- Curating an indexed public library of knowledge and resources for all of Web3 — not only the technical and academic aspects of it, but also its culture, ideas, governance, background, and history.
- Developing a subscription model for curators using EIP-1337 to provide continuous support, and as a means of signalling the types of knowledge people value. This could also be adapted as a stream similar to buidl guidl.
- Incentivizing pioneers who are pushing the forefronts of Web3 to generate content by setting up commitments to compensate if they do, much like Ghost Knowledge.
Third, we can create accessible Web3 resources by:
- Creating testnet versions of popular apps, so that people new to Web3 can use this as a way to get comfortable and develop confidence.
- Developing a collective talent incubation program much like kernel where we aggregate educational needs across Web3 but we run programs asynchronously instead. Content should be delivered in a self-serve format while allowing learners to self-organise.
- Mapping individuals to skill sets such that they can identify opportunities to contribute according to each individual’s needs, much like skills mapping.
- Offering fellowships to support projects that show promise and can scale education across Web3, such as rabbithole.gg, which provides on-chain credentials based on activity.
We can also create benefits with talent-matching, which can be accomplished through:
- Encouraging candidates to fill in skills gap analysis surveys to find their best roles in Web3 after the “portals” couched in Web2 language are developed.
- Suggest a finder’s fee for candidates who complete the guided incubation programs to fund future initiatives.
Throughout this process, the activities carried out should embody the cultural norms and behaviours in Web3 through our mechanisms for the development, selection, and execution of initiatives.
Taking a leaf out of Matt Stephenson’s piece on incentivising public goods provision, we should try to move the payoff matrix towards that of a coordination game. This can be achieved through increasing the incentive to cooperate or decreasing the incentive to defect. In this case, defecting entails free-riding on the educational resources provided. However, we must not set up paywalls or gated content as education should be free and open source. Thus, we will have to rely on improving the incentives to participate, as decreasing the incentive to defect is antithetical to the culture of Web3. People that help teach the programs or generate community content might receive incentives (such as Gitcoin’s mini CLR) or create NFTs of articles that people can buy as a form of support (much like rabbithole’s tutorials).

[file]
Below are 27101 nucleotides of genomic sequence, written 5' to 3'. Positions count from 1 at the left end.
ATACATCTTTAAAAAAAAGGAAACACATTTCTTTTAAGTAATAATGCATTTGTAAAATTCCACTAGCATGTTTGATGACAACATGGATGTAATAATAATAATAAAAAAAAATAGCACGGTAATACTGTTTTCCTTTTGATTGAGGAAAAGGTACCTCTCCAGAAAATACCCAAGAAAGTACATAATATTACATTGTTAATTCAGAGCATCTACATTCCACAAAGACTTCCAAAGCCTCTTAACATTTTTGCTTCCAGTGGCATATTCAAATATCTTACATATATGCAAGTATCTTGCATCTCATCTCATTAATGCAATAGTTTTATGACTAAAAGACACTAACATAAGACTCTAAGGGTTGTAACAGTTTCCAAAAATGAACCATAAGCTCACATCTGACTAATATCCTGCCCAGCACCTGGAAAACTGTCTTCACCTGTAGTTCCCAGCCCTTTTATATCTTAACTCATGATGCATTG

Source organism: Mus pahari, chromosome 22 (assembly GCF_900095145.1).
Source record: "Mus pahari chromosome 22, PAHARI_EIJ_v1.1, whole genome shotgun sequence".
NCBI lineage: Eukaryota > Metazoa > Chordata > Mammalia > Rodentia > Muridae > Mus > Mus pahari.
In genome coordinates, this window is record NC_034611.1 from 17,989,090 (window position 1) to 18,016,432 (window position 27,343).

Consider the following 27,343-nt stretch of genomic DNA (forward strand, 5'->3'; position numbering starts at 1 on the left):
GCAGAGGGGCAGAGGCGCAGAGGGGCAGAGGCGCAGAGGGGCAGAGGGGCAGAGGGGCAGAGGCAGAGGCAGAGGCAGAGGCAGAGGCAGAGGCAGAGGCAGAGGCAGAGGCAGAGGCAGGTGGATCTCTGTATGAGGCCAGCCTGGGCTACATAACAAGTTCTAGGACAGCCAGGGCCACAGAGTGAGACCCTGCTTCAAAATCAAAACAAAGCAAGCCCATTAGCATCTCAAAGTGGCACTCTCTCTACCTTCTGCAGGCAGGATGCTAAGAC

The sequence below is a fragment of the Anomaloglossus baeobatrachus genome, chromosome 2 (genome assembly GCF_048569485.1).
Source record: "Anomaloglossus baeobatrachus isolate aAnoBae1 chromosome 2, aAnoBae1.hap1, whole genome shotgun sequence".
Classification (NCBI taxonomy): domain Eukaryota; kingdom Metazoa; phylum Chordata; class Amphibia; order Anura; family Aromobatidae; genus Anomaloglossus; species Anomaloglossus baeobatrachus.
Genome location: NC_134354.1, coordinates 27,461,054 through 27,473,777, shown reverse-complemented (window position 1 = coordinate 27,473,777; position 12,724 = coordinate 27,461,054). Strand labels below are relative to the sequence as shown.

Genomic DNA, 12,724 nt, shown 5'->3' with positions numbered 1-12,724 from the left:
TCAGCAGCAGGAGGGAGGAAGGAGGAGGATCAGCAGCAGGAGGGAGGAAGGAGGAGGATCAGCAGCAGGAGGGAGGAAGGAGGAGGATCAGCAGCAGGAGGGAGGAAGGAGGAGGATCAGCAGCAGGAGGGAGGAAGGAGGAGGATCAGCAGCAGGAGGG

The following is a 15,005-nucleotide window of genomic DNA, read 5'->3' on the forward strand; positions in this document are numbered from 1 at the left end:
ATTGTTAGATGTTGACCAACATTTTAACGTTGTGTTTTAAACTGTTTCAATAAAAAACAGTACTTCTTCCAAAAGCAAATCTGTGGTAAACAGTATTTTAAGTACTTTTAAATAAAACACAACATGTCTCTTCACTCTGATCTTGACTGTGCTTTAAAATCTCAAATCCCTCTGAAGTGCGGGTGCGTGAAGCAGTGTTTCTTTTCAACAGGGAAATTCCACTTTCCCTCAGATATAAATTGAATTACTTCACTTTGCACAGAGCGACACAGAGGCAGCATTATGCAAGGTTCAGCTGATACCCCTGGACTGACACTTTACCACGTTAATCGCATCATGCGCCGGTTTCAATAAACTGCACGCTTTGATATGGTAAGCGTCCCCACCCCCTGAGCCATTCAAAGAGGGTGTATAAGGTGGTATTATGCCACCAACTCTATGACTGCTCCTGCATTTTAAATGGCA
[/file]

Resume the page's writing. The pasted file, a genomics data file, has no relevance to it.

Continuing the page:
Incentivise Collective Support
If governments have budgets for education and corporations have training budgets, why not DAOs?
We can improve the incentives to participate by:
- Providing dKudos and mini CLR from Gitcoin to people that participate and contribute. Further support and education funding might be weighted against a user’s current amount of dKudos.
- Utilising the participation in activities as part of anti-fraud detection for DAOs throughout the ecosystem.
- Encouraging curriculum and content designers to post their work as NFTs, so that they can obtain royalties when their content is licensed.
All these initiatives build the legitimacy of the programs and initiatives of the meta DAO, while rewarding contributions to its efforts.
However, there is presently a grant funding gap. $400,000 in grants have been disbursed for the lifetime funding of education resources. Conversely, the infra tech funding for DAppNode, Prysm by Prysmatic Labs, and ethers.js has already exceeded $400,000 in grants.
Now, consider this: if DAOs were willing to commit 0.1% of their treasury for education proposals, we could set up a meta DAO that would help fulfil their talent needs. The meta DAO would also be accountable to token holders who belong to other DAOs, ensuring that their needs will be represented.
In order to accomplish this, we need to demonstrate the collective benefit of education. The key focus will thus be on building legitimacy around the educational efforts and maintaining the utmost quality. Developing a framework to evaluate impact (much like Google’s report on the ROI of DevOps Transformation) is also paramount. These metrics can be established with the token holders who make up the DAO, and re-evaluated regularly according to the changing Web3 landscape and need for skills.
Financial sustainability is key to any initiative. In this case, the answer is to make the DAO generate revenue. The meta DAO can explore subscriptions, talent-matching services, licensing courses for the Web2 world, and publishing. Indirect paths of revenue may consist of setting up an alumni contribution fund for talents that benefitted from programs, building up an endowment fund that potentially invests in fixed-income products such as 88mph or indexcoop’s products, and providing access to talent for consulting services like GLG.
Web3 enables us to tweak incentives to make education a sustainable digital public good for the first time in human history through decentralised credentials and coordination. We do not have to leave education as a merit good in Web3, underconsumed and underproduced, as we can overcome these physical limitations.
Yggdrasil is the world tree in Norse mythology. Yggdrasil holds up the heavens and the nine realms. Much like Yggdrasil, a meta DAO could hold up other DAOs and support their mission as we grow our own timber together.